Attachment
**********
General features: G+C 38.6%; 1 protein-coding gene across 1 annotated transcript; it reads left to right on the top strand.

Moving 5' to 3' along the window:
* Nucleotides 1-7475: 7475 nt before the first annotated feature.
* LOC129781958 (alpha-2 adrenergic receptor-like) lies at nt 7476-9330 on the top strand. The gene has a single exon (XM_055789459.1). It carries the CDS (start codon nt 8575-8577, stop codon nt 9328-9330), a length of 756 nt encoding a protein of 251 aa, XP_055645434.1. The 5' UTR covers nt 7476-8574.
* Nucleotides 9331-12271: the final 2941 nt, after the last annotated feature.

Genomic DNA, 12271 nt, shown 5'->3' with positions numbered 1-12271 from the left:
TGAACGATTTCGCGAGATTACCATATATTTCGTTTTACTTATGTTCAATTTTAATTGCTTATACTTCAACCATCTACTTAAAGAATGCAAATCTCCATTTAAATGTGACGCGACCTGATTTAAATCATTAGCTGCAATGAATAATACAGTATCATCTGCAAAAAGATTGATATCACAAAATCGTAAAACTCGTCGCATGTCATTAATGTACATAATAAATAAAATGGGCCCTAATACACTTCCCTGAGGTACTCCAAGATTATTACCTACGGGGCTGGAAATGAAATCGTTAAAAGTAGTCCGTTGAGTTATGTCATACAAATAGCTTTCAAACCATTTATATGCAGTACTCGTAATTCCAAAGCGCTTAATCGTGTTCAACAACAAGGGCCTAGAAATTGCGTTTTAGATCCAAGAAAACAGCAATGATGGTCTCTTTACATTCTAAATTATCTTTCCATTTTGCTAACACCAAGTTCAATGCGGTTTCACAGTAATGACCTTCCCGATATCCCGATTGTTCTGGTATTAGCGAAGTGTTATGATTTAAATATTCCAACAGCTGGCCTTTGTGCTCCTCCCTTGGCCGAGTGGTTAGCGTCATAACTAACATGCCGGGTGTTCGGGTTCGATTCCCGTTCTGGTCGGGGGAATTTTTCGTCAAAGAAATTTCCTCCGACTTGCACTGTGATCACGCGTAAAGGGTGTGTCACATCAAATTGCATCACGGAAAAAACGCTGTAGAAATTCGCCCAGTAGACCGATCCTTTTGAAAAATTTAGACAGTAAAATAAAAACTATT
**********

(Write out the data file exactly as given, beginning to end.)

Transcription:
General features: G+C 38.6%; 1 protein-coding gene across 1 annotated transcript; it reads left to right on the top strand.

Moving 5' to 3' along the window:
* Nucleotides 1-7475: 7475 nt before the first annotated feature.
* LOC129781958 (alpha-2 adrenergic receptor-like) lies at nt 7476-9330 on the top strand. The gene has a single exon (XM_055789459.1). It carries the CDS (start codon nt 8575-8577, stop codon nt 9328-9330), a length of 756 nt encoding a protein of 251 aa, XP_055645434.1. The 5' UTR covers nt 7476-8574.
* Nucleotides 9331-12271: the final 2941 nt, after the last annotated feature.

Genomic DNA, 12271 nt, shown 5'->3' with positions numbered 1-12271 from the left:
TGAACGATTTCGCGAGATTACCATATATTTCGTTTTACTTATGTTCAATTTTAATTGCTTATACTTCAACCATCTACTTAAAGAATGCAAATCTCCATTTAAATGTGACGCGACCTGATTTAAATCATTAGCTGCAATGAATAATACAGTATCATCTGCAAAAAGATTGATATCACAAAATCGTAAAACTCGTCGCATGTCATTAATGTACATAATAAATAAAATGGGCCCTAATACACTTCCCTGAGGTACTCCAAGATTATTACCTACGGGGCTGGAAATGAAATCGTTAAAAGTAGTCCGTTGAGTTATGTCATACAAATAGCTTTCAAACCATTTATATGCAGTACTCGTAATTCCAAAGCGCTTAATCGTGTTCAACAACAAGGGCCTAGAAATTGCGTTTTAGATCCAAGAAAACAGCAATGATGGTCTCTTTACATTCTAAATTATCTTTCCATTTTGCTAACACCAAGTTCAATGCGGTTTCACAGTAATGACCTTCCCGATATCCCGATTGTTCTGGTATTAGCGAAGTGTTATGATTTAAATATTCCAACAGCTGGCCTTTGTGCTCCTCCCTTGGCCGAGTGGTTAGCGTCATAACTAACATGCCGGGTGTTCGGGTTCGATTCCCGTTCTGGTCGGGGGAATTTTTCGTCAAAGAAATTTCCTCCGACTTGCACTGTGATCACGCGTAAAGGGTGTGTCACATCAAATTGCATCACGGAAAAAACGCTGTAGAAATTCGCCCAGTAGACCGATCCTTTTGAAAAATTTAGACAGTAAAATAAAAACTATT